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BADER v. UNITED STATES

March 26, 1959

CLAIR B. BADER, EXECUTOR OF ESTATE OF E.G. BADER, DECEASED, PLAINTIFF,
v.
UNITED STATES OF AMERICA, DEFENDANT. CLAIR B. BADER AND MARGARET BADER, PLAINTIFFS, V. UNITED STATES OF AMERICA, DEFENDANT.



The opinion of the court was delivered by: Mercer, Chief Judge.

The above-entitled actions have been consolidated for trial and the cases have been tried. In Civil Action No. 1717, taxpayer, Clair B. Bader, sues in his representative capacity as the duly appointed Executor of the estate of his father, E.G. Bader, the decedent. The decedent died on June 2, 1951 and the taxpayer as Executor filed an estate tax return on July 25, 1952 in which return he included as property owned by the decedent on the date of his death, 77 shares of stock in Bader and Company, this being a corporation engaged in the grain, feed and elevator business, said business having been founded and managed by the decedent. In due course of time the estate tax return was audited which resulted in a determination by the Commissioner of Internal Revenue that the fair market value of this stock on June 2, 1951 was $1,250 per share. A deficiency was asserted against the estate based on this valuation and said deficiency was paid in full. In this action the taxpayer contends that the value determined by the Commissioner was erroneous and that the fair market value of these 77 shares of stock on the date of decedent's death was actually $521.83 per share. On July 30, 1954 taxpayer filed a timely claim for refund and upon the Commissioner's failure to act favorably on taxpayer's claim for refund the present action was instituted. The only issue presented in this case is the fair market value for federal estate tax purposes of 77 shares of common stock of Bader and Company owned by the decedent on June 2, 1951, the date of his death.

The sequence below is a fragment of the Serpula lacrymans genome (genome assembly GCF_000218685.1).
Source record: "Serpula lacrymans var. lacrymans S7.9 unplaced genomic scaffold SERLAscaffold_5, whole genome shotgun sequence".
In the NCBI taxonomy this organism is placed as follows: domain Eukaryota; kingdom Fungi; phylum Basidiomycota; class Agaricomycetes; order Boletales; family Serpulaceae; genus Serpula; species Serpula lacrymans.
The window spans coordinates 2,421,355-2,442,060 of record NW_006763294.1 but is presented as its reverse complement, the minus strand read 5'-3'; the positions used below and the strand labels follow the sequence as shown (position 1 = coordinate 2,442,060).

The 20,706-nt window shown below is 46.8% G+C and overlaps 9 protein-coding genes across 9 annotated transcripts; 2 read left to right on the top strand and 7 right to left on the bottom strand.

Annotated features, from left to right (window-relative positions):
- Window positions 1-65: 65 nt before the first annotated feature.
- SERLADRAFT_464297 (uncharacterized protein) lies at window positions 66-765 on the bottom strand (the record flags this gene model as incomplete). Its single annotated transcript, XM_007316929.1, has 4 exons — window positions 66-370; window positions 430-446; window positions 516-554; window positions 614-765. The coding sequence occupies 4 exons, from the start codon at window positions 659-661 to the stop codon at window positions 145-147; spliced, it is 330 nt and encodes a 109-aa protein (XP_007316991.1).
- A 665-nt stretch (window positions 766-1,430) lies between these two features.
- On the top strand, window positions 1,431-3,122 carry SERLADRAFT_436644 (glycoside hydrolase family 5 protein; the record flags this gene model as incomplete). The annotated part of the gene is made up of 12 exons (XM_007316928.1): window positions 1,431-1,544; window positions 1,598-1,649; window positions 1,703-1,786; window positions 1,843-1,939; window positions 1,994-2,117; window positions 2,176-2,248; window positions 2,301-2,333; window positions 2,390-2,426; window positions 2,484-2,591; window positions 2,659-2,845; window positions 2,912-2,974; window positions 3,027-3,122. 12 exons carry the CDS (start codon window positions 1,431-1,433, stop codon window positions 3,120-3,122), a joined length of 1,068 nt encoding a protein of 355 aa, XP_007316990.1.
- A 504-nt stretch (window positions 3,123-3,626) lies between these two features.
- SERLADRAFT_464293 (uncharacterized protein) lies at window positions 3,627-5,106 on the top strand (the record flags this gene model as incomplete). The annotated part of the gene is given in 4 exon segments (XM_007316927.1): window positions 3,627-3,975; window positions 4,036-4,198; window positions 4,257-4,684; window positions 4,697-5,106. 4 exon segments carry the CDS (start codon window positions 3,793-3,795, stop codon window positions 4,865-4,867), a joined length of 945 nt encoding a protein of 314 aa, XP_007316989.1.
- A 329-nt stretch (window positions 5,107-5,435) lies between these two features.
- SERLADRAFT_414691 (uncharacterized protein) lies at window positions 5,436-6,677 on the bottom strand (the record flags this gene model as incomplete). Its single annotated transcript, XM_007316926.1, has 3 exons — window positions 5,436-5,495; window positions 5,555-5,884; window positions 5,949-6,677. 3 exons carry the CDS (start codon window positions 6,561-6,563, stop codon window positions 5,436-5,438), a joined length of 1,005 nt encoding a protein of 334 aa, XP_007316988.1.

"June 10, 1937

"Astoria, Illinois

  "This agreement entered into between E.G. Bader and
  my son, Clair B. Bader, June 10, 1937. It is
  understood that if he continues to work for the
  companies 10 years I will give him a bonus of
  $5,000.00 (Five Thousand Dollars) in cash or the
  equivalent of stock in either companies. Stock to be
  valued at $100.00 par value. The choice being up to
  my son.

"S/ E.G. Bader"

The taxpayer worked the period of ten years and accordingly on May 2, 1949 he received 40 shares of Bader and Company stock and 10 shares of Bader Motor Company stock. In connection with an audit of the estate tax return involved in Civil No. 1717, the Commissioner determined that this stock constituted additional 1949 income to the taxpayer. No dispute exists as to the value of the 10 shares of Bader Motor Company stock and the parties agree that this stock was worth $250 per share on May 2, 1949. A dispute exists as to the fair market value on May 2, 1949 of the 40 shares of Bader and Company stock, the government contending that the value of these shares on the date in question was $1,250 and the taxpayer contends that the fair market value on May 2, 1949 of said shares was $416 per share, this being one-third of an alleged $1,250 book value of such shares of stock in 1949.